Feedback from people had been sought on a regular basis to encourage continuous improvement. People told us they could contact the service at any time and were confident any feedback they provided would be listened to.

Following the last inspection, the provider had reviewed their management structure and implemented changes. People, relatives and staff spoke positively of the new management team, their performance and improvements made to the service provided.

This service has been in Special Measures. Services that are in Special Measures are kept under review and inspected again within six months. We expect services to make significant improvements within this timeframe. During this inspection the service demonstrated to us that improvements have been made and is no longer rated as inadequate overall or in any of the key questions. Therefore, this service is now out of Special Measures.

Inspection carried out on 18 December 2017

During a routine inspection

Inspection site visit activity started on 18 December 2017 and ended on 10 January 2018. There have not been any published inspection ratings for this service, as it was previously registered and run by a different provider. Under the previous registration the service was rated requires improvement with two breaches of regulation in relation to good governance and fit and proper persons employed. Although this is a new registration, this information is relevant because the current nominated individual for the registered provider and registered manager was also a director of the previous company and was responsible for its operation throughout.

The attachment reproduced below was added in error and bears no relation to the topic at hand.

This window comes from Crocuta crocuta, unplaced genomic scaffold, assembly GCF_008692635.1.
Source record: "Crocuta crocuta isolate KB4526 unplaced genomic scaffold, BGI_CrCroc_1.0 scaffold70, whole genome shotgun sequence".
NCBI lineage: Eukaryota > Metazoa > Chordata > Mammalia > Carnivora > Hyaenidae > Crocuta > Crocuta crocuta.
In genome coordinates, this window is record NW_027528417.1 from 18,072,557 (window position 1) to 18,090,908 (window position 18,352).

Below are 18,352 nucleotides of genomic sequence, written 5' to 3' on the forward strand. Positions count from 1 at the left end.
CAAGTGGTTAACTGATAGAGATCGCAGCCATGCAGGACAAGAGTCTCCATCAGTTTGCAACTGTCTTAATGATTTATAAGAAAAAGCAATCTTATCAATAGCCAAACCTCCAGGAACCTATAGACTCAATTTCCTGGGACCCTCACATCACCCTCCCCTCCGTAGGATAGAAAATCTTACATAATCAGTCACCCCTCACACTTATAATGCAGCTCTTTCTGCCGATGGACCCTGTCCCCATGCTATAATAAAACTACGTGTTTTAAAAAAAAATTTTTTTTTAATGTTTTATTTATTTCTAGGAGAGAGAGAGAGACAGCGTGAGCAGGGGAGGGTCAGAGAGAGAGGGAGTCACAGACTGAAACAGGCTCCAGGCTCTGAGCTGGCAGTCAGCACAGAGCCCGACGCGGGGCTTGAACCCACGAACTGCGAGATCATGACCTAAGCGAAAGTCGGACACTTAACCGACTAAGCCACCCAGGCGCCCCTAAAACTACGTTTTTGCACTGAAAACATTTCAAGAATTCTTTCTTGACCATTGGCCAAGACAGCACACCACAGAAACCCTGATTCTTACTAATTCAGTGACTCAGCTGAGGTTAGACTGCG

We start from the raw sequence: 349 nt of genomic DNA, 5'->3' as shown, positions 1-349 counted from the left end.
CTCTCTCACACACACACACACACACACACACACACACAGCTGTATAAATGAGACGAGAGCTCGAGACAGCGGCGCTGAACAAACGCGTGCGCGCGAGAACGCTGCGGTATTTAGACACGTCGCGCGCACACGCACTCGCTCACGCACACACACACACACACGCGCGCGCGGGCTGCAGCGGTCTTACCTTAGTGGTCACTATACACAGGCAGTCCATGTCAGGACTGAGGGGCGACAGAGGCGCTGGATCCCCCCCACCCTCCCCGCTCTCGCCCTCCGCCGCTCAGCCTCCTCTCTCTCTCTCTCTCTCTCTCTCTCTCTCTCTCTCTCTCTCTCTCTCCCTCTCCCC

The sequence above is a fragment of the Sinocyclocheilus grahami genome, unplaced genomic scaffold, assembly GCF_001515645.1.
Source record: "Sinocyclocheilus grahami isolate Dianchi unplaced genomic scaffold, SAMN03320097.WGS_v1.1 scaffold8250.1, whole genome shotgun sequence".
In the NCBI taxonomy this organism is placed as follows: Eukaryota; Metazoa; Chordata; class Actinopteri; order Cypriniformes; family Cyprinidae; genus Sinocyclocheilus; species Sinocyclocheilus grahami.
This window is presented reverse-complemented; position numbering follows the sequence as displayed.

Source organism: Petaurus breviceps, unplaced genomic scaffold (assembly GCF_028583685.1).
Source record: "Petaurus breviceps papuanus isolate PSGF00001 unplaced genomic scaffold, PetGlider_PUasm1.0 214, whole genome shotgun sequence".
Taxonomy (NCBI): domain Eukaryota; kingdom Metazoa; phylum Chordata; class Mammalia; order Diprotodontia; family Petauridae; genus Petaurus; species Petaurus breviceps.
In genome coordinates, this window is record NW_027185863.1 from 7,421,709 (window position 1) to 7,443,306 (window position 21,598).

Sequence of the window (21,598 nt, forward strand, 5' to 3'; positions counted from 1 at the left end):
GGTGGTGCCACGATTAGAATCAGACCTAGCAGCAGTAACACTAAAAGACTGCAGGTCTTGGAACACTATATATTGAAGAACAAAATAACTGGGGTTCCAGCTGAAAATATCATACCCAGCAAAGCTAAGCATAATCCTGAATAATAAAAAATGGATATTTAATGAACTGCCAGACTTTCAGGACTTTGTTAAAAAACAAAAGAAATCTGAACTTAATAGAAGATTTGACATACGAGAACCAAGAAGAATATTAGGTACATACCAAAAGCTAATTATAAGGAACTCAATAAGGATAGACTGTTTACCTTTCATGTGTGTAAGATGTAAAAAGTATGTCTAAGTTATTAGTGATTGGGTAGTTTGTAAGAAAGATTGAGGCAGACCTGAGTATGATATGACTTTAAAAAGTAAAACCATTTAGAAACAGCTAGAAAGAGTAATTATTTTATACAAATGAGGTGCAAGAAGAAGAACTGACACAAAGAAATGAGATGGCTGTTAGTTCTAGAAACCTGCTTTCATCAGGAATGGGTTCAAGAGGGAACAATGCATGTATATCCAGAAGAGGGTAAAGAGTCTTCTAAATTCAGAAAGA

Eldercare is a domiciliary care agency. It provides personal care to people living in their own houses and flats in the community. It provides a service to older people, some of whom are living with dementia. The service provides care and support to people living in Malton and surrounding areas. At the time of our inspection, there were 36 people using the service.

At the time of our inspection, the service had a registered manager. They had been the registered manager since August 2016. A registered manager is a person who has registered with the Care Quality Commission to manage the service. Like registered providers, they are ‘registered persons’. Registered persons have legal responsibility for meeting the requirements in the Health and Social Care Act 2008 and associated Regulations about how the service is run.

During this inspection, we found risk assessments were in place but not for all of the areas relevant to each person. Information contained in them was limited and did not provide sufficient details to enable staff to manage risks effectively. Medicines had not been administered as prescribed and staff had not received relevant training. Accidents and incidents had not been recorded accurately or monitored by the registered manager. People and staff told us they did not feel their confidentiality was respected.

This was a breach of Regulation 12 of the Health and Social Care Act 2008 (Regulated Activities) Regulation 2014 -Safe care and treatment.

Staff recruitment processes had not been followed. Applications did not contain full employment history, any gaps in employment had not been explored, interviews had not been recorded and references did not contain dates to evidence they had been received prior to employment commencing.

This was a breach of Regulation 19 of the Health and Social Care Act 2008 (Regulated Activities) Regulation 2014 - Fit and proper persons employed.

Staff had not received training to ensure they had the skills and knowledge they needed to provide care and support to people. Regular supervisions and appraisals had not been conducted by management and staff told us they did not feel supported within their role.

This was a breach of Regulation 18 of the Health and Social Care Act 2008 (Regulated Activities) Regulation 2014 - Staffing.